Chambord château fights for own ‘French heritage’ name
The Château de Chambord (Loir-et-Cher, Centre-Val de Loire) may not be allowed to use its own name on its own bottles of wine, after an American manufacturer has contested the rights to it.
Three years ago, the château began to plant vines as a bid to maintain the grounds of the property.
The vines were also planted in the traditional style to honour King François (Francis) I, who ruled France from 1515 to his death in 1547, and used the château as a hunting lodge.
But now, American firm Brown-Forman is arguing that the château should not be allowed to use the name Chambord on any of its wines or products.
Brown-Forman already produces a liqueur under this name, which - the company alleges - could be confused with wine from the château.
Jean d'Haussonville, director of the Chambord domaine has branded the American company as exploitative, saying that they are effectively stealing a name that has significant meaning in France.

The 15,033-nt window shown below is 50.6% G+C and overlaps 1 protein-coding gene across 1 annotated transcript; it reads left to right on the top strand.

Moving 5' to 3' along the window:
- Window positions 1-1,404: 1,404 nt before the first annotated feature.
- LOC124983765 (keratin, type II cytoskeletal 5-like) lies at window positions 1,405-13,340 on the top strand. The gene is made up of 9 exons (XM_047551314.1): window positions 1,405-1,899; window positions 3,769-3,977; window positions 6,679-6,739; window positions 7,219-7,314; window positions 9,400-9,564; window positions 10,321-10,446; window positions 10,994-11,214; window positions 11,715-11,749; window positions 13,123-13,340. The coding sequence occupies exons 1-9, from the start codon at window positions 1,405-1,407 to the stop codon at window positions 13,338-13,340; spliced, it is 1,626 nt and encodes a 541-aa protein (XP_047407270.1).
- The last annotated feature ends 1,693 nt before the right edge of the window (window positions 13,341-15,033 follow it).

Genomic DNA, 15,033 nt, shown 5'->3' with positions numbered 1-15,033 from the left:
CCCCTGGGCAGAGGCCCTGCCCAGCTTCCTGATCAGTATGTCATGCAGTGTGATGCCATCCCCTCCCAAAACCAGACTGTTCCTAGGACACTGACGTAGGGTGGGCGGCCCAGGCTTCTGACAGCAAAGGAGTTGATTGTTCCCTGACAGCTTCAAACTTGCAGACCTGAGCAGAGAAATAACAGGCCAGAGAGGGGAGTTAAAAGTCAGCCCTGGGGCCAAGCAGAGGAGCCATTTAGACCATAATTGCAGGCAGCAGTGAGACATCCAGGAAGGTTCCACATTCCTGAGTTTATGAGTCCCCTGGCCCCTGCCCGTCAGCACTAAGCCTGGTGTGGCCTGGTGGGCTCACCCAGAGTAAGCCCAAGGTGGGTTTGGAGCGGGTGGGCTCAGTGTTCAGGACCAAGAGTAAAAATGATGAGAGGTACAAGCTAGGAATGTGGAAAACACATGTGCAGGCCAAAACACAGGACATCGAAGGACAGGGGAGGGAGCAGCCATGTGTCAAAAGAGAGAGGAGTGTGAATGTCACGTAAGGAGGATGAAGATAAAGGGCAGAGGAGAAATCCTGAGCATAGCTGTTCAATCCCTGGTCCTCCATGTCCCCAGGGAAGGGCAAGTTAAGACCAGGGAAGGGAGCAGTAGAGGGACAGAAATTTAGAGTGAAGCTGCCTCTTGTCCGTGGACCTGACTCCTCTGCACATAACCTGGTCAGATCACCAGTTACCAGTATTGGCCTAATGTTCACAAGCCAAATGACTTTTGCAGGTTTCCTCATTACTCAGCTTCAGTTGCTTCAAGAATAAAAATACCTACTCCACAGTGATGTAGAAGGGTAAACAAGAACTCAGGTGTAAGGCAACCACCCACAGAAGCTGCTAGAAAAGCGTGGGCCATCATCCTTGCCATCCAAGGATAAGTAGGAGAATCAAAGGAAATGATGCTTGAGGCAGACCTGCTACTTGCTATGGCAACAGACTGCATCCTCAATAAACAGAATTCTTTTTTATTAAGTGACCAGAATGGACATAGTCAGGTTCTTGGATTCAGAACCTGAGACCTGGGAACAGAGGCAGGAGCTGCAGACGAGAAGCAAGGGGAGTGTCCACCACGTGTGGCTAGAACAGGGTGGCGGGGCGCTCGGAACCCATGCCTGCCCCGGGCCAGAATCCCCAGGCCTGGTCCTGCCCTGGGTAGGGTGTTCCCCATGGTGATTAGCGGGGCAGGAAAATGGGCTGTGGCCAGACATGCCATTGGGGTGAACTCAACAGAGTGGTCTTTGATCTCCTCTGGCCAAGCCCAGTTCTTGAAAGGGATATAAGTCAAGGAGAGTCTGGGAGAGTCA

He said: “The fight for [the name of] Chambord is a fight for the whole of our country. [Knife brand] Laguiole has also had a similar problem. Across the world, companies are able to take a name that plays a significant role in French heritage, and exploit it.”
He added: “Do we want others to be able to use a symbol of our country, and be allowed to exploit it?”
The château de Chambord is in the style of French Renaissance architecture, and is the largest château in the Loire Valley.
It was built as a hunting lodge for King François I. Construction took almost 30 years to be completed between 1519 and 1547.
After the French Revolution, some of its furnishings were sold and it remained abandoned for some years, although some restoration began in the 19th century.
The site now acts as a tourist centre and art gallery, housing artworks from the Louvre in Paris and the Château de Compiègne in Oise (Hauts-de-France). It now attracts well over 700,000 visitors per year.
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